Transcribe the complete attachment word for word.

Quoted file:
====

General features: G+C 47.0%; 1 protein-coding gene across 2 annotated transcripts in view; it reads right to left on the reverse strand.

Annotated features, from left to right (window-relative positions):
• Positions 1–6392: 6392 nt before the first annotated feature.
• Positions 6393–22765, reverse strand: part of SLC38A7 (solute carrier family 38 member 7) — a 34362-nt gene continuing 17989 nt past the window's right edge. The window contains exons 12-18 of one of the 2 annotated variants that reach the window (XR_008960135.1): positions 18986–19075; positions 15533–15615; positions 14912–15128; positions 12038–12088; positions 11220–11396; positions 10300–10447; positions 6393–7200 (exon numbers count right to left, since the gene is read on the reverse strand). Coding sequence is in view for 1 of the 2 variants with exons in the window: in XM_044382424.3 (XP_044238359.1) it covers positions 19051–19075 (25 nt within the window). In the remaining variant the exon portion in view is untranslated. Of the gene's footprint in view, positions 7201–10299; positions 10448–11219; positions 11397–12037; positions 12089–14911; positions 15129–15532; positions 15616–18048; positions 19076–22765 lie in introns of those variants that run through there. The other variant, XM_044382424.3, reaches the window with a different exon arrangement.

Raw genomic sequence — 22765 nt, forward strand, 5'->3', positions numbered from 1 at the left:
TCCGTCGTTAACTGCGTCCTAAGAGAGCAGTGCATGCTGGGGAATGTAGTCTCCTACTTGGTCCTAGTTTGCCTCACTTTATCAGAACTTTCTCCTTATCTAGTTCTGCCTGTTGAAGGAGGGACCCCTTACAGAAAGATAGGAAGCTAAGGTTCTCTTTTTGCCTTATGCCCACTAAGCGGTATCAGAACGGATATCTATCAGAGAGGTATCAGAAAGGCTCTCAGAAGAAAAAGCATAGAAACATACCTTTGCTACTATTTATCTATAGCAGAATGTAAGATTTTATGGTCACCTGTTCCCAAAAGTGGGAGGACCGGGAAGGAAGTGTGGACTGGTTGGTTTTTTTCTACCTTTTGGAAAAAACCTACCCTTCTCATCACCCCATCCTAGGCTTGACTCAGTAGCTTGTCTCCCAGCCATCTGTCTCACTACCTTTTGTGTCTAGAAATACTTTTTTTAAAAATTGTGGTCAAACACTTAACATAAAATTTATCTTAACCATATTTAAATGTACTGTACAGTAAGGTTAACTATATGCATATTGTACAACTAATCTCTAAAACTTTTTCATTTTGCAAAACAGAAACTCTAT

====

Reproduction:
General features: G+C 47.0%; 1 protein-coding gene across 2 annotated transcripts in view; it reads right to left on the reverse strand.

Annotated features, from left to right (window-relative positions):
• Positions 1–6392: 6392 nt before the first annotated feature.
• Positions 6393–22765, reverse strand: part of SLC38A7 (solute carrier family 38 member 7) — a 34362-nt gene continuing 17989 nt past the window's right edge. The window contains exons 12-18 of one of the 2 annotated variants that reach the window (XR_008960135.1): positions 18986–19075; positions 15533–15615; positions 14912–15128; positions 12038–12088; positions 11220–11396; positions 10300–10447; positions 6393–7200 (exon numbers count right to left, since the gene is read on the reverse strand). Coding sequence is in view for 1 of the 2 variants with exons in the window: in XM_044382424.3 (XP_044238359.1) it covers positions 19051–19075 (25 nt within the window). In the remaining variant the exon portion in view is untranslated. Of the gene's footprint in view, positions 7201–10299; positions 10448–11219; positions 11397–12037; positions 12089–14911; positions 15129–15532; positions 15616–18048; positions 19076–22765 lie in introns of those variants that run through there. The other variant, XM_044382424.3, reaches the window with a different exon arrangement.

Raw genomic sequence — 22765 nt, forward strand, 5'->3', positions numbered from 1 at the left:
TCCGTCGTTAACTGCGTCCTAAGAGAGCAGTGCATGCTGGGGAATGTAGTCTCCTACTTGGTCCTAGTTTGCCTCACTTTATCAGAACTTTCTCCTTATCTAGTTCTGCCTGTTGAAGGAGGGACCCCTTACAGAAAGATAGGAAGCTAAGGTTCTCTTTTTGCCTTATGCCCACTAAGCGGTATCAGAACGGATATCTATCAGAGAGGTATCAGAAAGGCTCTCAGAAGAAAAAGCATAGAAACATACCTTTGCTACTATTTATCTATAGCAGAATGTAAGATTTTATGGTCACCTGTTCCCAAAAGTGGGAGGACCGGGAAGGAAGTGTGGACTGGTTGGTTTTTTTCTACCTTTTGGAAAAAACCTACCCTTCTCATCACCCCATCCTAGGCTTGACTCAGTAGCTTGTCTCCCAGCCATCTGTCTCACTACCTTTTGTGTCTAGAAATACTTTTTTTAAAAATTGTGGTCAAACACTTAACATAAAATTTATCTTAACCATATTTAAATGTACTGTACAGTAAGGTTAACTATATGCATATTGTACAACTAATCTCTAAAACTTTTTCATTTTGCAAAACAGAAACTCTAT